Luke Williamson and the "real Cougar" Max Austin.
Luke Williamson and the "real Cougar" Max Austin. ©Supplied

But while club icon Steve Menzies enjoyed a fairytale finish to his Manly career the following year in the 40-0 grand final return of serve, injuries kept Williamson in the stands for what was also his last season in the Northern Beaches.

What was it like sitting out the '08 grand final having been a part of the previous year's heavy loss to the Storm?

"I'd watch grand finals and see the poor buggers walking around [on a victory lap] that hadn't played the game and I'd think 'how hard would that be?' Then it was me. It was hard, no doubt.

"I still feel a part of it though. I played 20-odd games that year, and I'd fractured my eye-socket against Newcastle. In my recovery, I twinged my hamstring and came back probably too early and it went again.

"Getting on the paddock in the GF didn't happen, it happened for a reason but that game, you couldn't have scripted it any better.

"If there's one medal I did win though, I was best on ground in post-match celebrations. And I'll take that one with a bit of pride."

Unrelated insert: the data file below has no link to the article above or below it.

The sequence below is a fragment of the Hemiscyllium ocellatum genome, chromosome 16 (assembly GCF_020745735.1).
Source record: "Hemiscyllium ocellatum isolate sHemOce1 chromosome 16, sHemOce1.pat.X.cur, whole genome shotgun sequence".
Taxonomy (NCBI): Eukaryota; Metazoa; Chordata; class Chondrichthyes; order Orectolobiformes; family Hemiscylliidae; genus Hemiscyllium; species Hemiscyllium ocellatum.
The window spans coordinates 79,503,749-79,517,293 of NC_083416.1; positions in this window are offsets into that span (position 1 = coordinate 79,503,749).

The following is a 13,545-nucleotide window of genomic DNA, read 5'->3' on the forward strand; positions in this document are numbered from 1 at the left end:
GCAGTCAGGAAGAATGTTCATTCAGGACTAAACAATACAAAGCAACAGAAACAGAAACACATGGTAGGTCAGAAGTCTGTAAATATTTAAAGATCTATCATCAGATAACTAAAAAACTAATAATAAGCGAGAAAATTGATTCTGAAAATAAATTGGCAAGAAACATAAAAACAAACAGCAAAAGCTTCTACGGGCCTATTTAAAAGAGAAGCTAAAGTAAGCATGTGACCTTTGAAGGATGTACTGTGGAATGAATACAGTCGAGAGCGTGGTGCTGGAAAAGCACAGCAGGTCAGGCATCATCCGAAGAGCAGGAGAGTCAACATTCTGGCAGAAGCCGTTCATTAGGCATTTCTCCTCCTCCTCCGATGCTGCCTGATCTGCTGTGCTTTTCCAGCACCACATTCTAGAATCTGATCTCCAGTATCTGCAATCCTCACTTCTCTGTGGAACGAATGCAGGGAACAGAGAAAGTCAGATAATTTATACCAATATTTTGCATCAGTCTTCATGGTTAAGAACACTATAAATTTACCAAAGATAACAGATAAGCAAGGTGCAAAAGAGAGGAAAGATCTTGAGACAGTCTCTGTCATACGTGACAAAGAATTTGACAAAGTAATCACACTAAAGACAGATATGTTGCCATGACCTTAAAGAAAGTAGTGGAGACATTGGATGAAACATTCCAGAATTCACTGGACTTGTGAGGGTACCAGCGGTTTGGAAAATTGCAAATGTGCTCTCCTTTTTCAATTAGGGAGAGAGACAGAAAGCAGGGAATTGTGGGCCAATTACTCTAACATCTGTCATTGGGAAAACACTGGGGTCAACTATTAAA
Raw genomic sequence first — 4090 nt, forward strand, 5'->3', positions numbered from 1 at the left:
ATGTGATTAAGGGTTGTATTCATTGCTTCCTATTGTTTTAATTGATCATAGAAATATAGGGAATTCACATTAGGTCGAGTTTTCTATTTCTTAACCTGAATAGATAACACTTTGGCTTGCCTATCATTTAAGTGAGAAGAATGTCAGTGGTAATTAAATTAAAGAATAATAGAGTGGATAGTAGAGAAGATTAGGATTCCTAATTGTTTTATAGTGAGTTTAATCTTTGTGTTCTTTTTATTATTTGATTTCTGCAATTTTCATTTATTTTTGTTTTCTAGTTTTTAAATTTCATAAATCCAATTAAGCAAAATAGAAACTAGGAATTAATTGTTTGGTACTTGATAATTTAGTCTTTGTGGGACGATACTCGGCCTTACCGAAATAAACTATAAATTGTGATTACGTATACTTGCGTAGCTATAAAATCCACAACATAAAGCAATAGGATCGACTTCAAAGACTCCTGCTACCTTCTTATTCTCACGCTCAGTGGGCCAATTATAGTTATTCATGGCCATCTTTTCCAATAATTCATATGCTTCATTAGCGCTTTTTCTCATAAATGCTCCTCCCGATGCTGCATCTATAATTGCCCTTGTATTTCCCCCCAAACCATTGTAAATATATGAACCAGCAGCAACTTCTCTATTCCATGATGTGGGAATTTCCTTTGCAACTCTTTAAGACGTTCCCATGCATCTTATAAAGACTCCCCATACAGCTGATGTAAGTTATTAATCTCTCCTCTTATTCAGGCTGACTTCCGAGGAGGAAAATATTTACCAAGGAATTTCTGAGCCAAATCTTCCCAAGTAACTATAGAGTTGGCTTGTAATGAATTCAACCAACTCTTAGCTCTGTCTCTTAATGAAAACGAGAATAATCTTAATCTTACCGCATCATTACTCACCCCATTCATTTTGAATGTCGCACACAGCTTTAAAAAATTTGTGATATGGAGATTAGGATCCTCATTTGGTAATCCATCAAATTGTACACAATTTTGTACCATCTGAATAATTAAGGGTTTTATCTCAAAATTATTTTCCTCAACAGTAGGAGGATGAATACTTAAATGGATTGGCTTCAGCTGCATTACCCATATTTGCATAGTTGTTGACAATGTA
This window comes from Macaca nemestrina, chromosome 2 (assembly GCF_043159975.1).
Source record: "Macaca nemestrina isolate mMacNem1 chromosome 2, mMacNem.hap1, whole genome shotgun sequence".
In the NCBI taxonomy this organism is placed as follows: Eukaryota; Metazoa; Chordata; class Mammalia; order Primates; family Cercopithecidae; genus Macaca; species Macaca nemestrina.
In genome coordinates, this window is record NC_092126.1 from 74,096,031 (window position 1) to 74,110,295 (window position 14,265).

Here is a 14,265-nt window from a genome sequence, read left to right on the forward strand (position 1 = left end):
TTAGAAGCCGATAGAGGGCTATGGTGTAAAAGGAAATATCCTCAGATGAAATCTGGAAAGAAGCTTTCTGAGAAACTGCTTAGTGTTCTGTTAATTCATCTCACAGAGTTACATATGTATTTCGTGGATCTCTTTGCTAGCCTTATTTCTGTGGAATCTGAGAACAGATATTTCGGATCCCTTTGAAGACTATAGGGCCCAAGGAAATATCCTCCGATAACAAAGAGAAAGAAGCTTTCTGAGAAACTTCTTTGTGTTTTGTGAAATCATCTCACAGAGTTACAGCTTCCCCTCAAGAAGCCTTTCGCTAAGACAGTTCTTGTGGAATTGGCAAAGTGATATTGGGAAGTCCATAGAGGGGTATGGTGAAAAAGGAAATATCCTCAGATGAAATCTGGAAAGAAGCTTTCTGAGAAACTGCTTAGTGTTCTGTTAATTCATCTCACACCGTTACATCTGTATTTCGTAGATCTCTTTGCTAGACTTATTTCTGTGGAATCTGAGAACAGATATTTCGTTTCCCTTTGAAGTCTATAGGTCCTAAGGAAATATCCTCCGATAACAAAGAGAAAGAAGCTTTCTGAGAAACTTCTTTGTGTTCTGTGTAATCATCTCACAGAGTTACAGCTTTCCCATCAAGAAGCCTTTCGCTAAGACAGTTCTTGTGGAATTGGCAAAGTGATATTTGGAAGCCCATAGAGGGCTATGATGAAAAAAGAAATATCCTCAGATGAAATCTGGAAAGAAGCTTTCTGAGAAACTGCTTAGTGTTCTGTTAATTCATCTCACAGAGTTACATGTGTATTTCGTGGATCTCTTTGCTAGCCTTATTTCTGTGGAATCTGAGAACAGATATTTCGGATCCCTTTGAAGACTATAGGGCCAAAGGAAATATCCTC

Luke Williamson and Brett Stewart in 2007.
Luke Williamson and Brett Stewart in 2007. ©NRL Photos

Williamson shifted to Super League outfit Harlequins in 2009, playing two seasons under Brian McDermott before returning to Australia to take up welfare and development coaching roles on Hasler's staff at Manly.

He is still involved in the game as an NRL pathways program coordinator on Queensland's Sunshine Coast.

The mane and moustache are gone, but "The Cougar's" career is still remembered fondly.

Any other highlights from your time in the game?

"Obviously along with playing grand finals and finals footy in that great Manly team, I think I played every position along the way.

"I've ended up at front row and never officially wore the No.1 jumper, but I played fullback a couple of times at Adelaide.

I'd muck around and pull out 'The Art of Speediness' for a laugh

Luke Williamson on his alter ego Barry Dawson

"I remember playing halfback in reserve grade for Canberra up at Townsville, and as I'm running a few of the first graders are getting into me. 'Holy shit, look at the size of that halfback, where'd they find him!?'

"I kicked a few field goals early on in Canberra too. I really enjoyed goal kicking in my time too.

"The fact I'm still in the game too, I really enjoy this role. The development and education aspect of the game, passing on lessons learned over my career.

"I was sacked by a club, that's part of history, it does happen to players and happens in any job or walk of life, and I did see a fair bit in my career. So being able to educate younger guys on that is an element I enjoy."